monday, august 19, 2019

it was damn near a hundred again today
over at the airport where they measure
a little cooler here on the edge of things
the river is running low, like it's august in fact
as well as by date

so like you expect,
the grass turns gray-brown and gold in the sun
but all told it's been a green year in colorado
the way the locals seem to remember their childhoods:
thunderstorms in the summer afternoon,
big rains and little ones

the orb weavers, growing fat now, build outsized
webs on what will hold still long enough — my bike,
the trashcan by the corner of the house,
the bucket hanging on my garden fence

bees hum where i've let the herbs go to flower
i wonder if some of them fly home to the hive
in the cracked brick walls
of the first house i lived in here
it's fourteen years this month
or a couple of lifetimes depending on how you count

in the mountains, my niece is learning to crawl

while out on the plains my family waits to bury
my great aunt, gone at 95, who had already seen
i can't begin to guess how many lifetimes
by the year i was born

everything is always happening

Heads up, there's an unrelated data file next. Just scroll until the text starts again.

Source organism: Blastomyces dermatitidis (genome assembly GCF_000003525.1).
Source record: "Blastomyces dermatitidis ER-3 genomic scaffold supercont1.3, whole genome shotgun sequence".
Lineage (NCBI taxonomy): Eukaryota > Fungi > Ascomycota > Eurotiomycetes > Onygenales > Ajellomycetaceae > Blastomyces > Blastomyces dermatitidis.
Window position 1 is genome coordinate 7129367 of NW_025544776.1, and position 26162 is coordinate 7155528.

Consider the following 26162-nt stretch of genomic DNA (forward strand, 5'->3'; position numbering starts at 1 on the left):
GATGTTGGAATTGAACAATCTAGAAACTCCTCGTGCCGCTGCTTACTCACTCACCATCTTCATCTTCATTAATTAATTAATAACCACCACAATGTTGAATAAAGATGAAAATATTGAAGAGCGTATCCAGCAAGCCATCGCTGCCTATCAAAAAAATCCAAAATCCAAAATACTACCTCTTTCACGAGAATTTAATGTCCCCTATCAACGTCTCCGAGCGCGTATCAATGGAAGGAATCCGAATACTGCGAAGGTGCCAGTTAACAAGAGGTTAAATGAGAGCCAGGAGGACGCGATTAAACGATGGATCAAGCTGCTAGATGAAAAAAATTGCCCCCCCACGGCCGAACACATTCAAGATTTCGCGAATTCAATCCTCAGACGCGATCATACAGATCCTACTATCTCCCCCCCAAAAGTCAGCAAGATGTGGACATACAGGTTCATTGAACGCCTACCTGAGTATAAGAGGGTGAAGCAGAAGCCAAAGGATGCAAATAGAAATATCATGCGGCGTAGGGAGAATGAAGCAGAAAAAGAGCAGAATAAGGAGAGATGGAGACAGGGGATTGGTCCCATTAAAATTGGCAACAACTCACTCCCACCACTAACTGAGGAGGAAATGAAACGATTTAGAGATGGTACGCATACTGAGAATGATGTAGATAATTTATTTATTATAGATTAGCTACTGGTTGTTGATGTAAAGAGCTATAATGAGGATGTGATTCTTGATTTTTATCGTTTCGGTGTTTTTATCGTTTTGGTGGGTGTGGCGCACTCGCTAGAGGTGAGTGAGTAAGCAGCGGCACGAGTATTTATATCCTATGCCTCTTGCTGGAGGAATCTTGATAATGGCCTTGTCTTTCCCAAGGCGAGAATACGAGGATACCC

all at once

and i'm not sure i can tell any more
all the joy from the grief
or the longing from the gratitude

p1k3 / 2019 / 8 / 19
tags: topics/colorado, topics/poem

Monday, August 12, 2019

I’m sitting in a Barnes & Noble Starbucks, a class of institution I don’t really expect to exist a few years hence. Heavily sweetened coffee drinks aren’t going anywhere, of course, but chain bookstores feel pretty doomed and it’s not really clear to me that this one can manage a transition to selling random toys and board game crap instead of books.

I love independent bookstores, and spend most of my book money at several, but I’m going to have some feelings when B&N kicks the bucket. I grew up in the country, and the mall bookstore chains in the nearest city big enough to have a mall were my primary option for anything I couldn’t get at our small-time library. Those first trips to a big, well-stocked Barnes & Noble were revelatory. The SF&F section alone felt bigger and more expansive than the entirety of a B. Dalton / Waldenbooks.

It’s strange to think of that sense of things opening up as a side effect of the end stages of an entire economy and medium, but I suppose that’s more or less what it was.

p1k3 / 2019 / 8 / 12